Spanish football has once again found itself embroiled in another match-fixing scandal after two former presidents and for ex-board members of football club Osasuna have been charged with a host of misgivings, including misappropriation of funds, false accounting, falsifying documents and corruption.
The investigation reportedly involves the disappearance of €2.4 million from the club’s coffers, which went missing between November 2013 and June 2014. The two former presidents, Miguel Archanco and Patxi Izco, and the four ex-board members, Txuma Peralta, Angel Vizcay, Juan Pascual, and Diego Maquirriain were all arrested over a period of two days, the regional court of northern Navarra confirmed on Twitter.
Izco, Vizcay, Pascual, and Maquirriain have since been released, with Archanco’s bail set at €500,000. Unfortunately for Peralta, he was the only one who was denied bail.
If these administrative issues are enough to give Osasuna massive fits, it must be really rough going for the club these days because it’s still dealing with match-fixing allegations involving the same former figures in its management.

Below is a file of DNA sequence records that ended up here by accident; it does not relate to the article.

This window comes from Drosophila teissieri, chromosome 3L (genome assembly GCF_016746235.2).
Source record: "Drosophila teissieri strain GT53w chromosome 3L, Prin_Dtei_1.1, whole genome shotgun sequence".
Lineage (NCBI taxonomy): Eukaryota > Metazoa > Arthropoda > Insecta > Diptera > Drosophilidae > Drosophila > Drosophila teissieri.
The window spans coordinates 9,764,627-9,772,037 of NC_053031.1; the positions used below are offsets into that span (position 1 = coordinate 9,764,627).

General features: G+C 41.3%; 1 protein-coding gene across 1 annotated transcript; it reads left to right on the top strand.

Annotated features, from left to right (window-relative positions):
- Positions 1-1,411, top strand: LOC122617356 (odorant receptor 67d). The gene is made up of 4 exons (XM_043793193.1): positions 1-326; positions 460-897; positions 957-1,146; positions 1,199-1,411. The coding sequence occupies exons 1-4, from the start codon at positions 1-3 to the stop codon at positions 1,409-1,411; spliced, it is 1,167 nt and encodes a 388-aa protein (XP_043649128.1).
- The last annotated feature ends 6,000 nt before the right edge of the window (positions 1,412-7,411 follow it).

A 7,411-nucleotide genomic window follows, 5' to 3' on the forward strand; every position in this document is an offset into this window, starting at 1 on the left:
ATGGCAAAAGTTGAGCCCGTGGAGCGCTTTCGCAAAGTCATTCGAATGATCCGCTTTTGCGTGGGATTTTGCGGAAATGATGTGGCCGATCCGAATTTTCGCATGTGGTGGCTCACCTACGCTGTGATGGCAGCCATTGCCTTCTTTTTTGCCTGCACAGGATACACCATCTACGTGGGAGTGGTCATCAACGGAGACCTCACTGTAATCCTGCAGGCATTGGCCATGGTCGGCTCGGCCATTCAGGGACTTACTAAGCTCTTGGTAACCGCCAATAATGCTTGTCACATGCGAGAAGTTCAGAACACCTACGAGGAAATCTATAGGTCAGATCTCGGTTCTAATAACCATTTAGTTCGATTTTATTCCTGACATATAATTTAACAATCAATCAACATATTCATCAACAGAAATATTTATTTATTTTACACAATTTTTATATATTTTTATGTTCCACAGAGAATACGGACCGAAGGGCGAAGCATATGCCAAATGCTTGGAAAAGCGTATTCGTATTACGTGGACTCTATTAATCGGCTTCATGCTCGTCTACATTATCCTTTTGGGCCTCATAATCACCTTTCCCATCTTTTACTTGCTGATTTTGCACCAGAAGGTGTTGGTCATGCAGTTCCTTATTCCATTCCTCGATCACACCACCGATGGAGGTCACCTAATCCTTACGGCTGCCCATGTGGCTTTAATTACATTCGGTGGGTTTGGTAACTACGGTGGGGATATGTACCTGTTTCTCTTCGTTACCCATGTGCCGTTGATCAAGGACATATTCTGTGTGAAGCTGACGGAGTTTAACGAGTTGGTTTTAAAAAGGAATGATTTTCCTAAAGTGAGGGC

Archanco, in particular, is being eyed as a significant person-of-interest. Anti-corruption authorities are looking at him as a primary figure in allegations of match-fixing that allegedly occurred at the end of last season where €1.5 million was allegedly spent by the club to guarantee that results went their way. It’s worth noting that Archanco resigned from his post after the season ended when Osasuna was relegated to the Segunda Liga after 14 seasons in La Liga.
But according to reports by Diario de Navarra, the judge in charge of the proceedings believes that Osasuna’s match-fixing itch was also in full effect in the 2012-2013 La Liga season. The judge is reportedly investigating a game between Osasuna and Sevilla, which the former won, 2-1.
It seems that Osasuna’s match-fixing problems isn’t going away anytime soon. In addition to the latest allegations of match fixing and misappropriation of funds, the club also faced allegations that it had fixed its match with another Spanish club, Espanyol, last season.
Espanyol vice president Rafael Entrena told the club’s official website last month that his side was not involved in any of the allegations. “We want to be absolutely clear that RCD Espanyol de Barcelona had no participation in any match-fixing, nor in any irregularity,” he said.
“We defend the purity and the sporting nature of the competition, now and always, and if the investigation shows that someone committed any irregularity they will have to face the consequences.”